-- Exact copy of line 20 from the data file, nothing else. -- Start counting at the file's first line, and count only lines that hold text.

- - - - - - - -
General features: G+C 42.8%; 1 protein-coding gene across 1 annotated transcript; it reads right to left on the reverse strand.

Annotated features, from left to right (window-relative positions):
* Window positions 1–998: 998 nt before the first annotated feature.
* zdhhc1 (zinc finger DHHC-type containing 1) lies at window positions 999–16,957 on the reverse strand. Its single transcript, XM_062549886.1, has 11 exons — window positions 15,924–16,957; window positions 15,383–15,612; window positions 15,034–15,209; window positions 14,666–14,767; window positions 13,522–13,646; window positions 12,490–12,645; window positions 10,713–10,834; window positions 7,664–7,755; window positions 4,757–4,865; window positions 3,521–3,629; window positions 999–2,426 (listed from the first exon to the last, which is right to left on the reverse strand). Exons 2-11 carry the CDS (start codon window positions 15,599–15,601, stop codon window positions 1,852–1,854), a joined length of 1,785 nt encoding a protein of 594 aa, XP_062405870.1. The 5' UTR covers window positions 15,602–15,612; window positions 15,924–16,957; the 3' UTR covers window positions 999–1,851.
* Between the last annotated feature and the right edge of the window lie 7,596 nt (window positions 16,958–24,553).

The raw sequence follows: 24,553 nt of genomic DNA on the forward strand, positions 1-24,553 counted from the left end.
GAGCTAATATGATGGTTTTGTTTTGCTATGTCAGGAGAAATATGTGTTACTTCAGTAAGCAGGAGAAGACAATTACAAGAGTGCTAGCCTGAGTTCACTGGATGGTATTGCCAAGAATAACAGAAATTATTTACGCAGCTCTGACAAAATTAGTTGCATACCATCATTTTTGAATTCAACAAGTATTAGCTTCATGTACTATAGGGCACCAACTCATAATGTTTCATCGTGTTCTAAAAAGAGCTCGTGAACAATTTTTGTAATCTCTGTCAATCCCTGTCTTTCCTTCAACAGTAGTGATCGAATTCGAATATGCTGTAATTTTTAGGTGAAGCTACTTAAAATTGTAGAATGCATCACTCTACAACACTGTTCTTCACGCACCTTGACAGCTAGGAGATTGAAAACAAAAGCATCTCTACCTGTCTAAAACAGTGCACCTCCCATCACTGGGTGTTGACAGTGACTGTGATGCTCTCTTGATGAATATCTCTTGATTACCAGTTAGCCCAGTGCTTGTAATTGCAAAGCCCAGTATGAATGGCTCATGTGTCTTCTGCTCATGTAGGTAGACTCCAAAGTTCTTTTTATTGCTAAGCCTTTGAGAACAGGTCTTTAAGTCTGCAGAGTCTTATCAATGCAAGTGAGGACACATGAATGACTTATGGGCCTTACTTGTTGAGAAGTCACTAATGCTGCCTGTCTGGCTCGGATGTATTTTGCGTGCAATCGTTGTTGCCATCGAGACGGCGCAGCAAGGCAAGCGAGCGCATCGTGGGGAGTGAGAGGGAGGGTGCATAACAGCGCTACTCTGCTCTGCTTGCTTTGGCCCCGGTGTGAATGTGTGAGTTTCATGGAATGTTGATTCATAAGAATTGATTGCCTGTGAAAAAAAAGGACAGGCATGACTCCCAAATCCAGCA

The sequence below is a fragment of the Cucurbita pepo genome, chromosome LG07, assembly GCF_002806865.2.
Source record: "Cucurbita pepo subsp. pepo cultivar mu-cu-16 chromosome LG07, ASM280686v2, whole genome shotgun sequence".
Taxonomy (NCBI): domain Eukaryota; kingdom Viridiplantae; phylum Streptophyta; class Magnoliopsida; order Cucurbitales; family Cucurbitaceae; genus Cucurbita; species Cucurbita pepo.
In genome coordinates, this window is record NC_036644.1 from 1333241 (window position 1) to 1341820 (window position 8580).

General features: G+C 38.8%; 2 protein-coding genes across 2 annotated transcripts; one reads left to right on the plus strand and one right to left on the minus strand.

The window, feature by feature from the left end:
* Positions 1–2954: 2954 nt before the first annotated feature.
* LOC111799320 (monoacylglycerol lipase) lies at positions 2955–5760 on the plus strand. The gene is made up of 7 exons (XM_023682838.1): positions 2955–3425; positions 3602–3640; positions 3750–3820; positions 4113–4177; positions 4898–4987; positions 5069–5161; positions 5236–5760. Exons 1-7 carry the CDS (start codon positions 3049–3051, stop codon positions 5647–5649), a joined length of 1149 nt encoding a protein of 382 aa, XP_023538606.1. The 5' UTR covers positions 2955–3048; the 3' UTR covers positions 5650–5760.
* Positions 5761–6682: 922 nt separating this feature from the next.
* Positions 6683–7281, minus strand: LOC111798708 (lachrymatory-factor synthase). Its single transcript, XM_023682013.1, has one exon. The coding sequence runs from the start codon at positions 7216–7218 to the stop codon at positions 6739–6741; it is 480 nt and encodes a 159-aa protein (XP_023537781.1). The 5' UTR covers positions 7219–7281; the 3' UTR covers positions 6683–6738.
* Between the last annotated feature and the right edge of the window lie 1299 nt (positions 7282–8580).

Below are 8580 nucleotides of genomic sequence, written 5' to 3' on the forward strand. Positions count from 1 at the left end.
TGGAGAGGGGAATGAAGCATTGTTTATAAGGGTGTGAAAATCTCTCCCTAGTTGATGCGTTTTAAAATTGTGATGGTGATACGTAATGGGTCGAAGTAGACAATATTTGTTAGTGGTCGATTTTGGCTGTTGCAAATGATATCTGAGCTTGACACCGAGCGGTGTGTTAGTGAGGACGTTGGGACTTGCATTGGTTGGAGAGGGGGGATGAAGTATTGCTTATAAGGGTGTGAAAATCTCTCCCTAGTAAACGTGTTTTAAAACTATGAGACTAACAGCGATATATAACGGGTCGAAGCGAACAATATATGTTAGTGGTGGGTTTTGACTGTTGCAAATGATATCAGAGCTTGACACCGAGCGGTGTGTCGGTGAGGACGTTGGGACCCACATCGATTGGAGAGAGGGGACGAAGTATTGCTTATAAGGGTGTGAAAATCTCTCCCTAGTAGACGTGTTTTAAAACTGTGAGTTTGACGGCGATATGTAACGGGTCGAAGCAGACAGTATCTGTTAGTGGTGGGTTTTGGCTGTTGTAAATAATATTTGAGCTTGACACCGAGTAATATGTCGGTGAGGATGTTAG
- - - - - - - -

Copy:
TGGAGAGGGGAATGAAGCATTGTTTATAAGGGTGTGAAAATCTCTCCCTAGTTGATGCGTTTTAAAATTGTGATGGTGATACGTAATGGGTCGAAGTAGACAATATTTGTTAGTGGTCGATTTTGGCTGTTGCAAATGATATCTGAGCTTGACACCGAGCGGTGTGTTAGTGAGGACGTTGGGACTTGCATTGGTTGGAGAGGGGGGATGAAGTATTGCTTATAAGGGTGTGAAAATCTCTCCCTAGTAAACGTGTTTTAAAACTATGAGACTAACAGCGATATATAACGGGTCGAAGCGAACAATATATGTTAGTGGTGGGTTTTGACTGTTGCAAATGATATCAGAGCTTGACACCGAGCGGTGTGTCGGTGAGGACGTTGGGACCCACATCGATTGGAGAGAGGGGACGAAGTATTGCTTATAAGGGTGTGAAAATCTCTCCCTAGTAGACGTGTTTTAAAACTGTGAGTTTGACGGCGATATGTAACGGGTCGAAGCAGACAGTATCTGTTAGTGGTGGGTTTTGGCTGTTGTAAATAATATTTGAGCTTGACACCGAGTAATATGTCGGTGAGGATGTTAG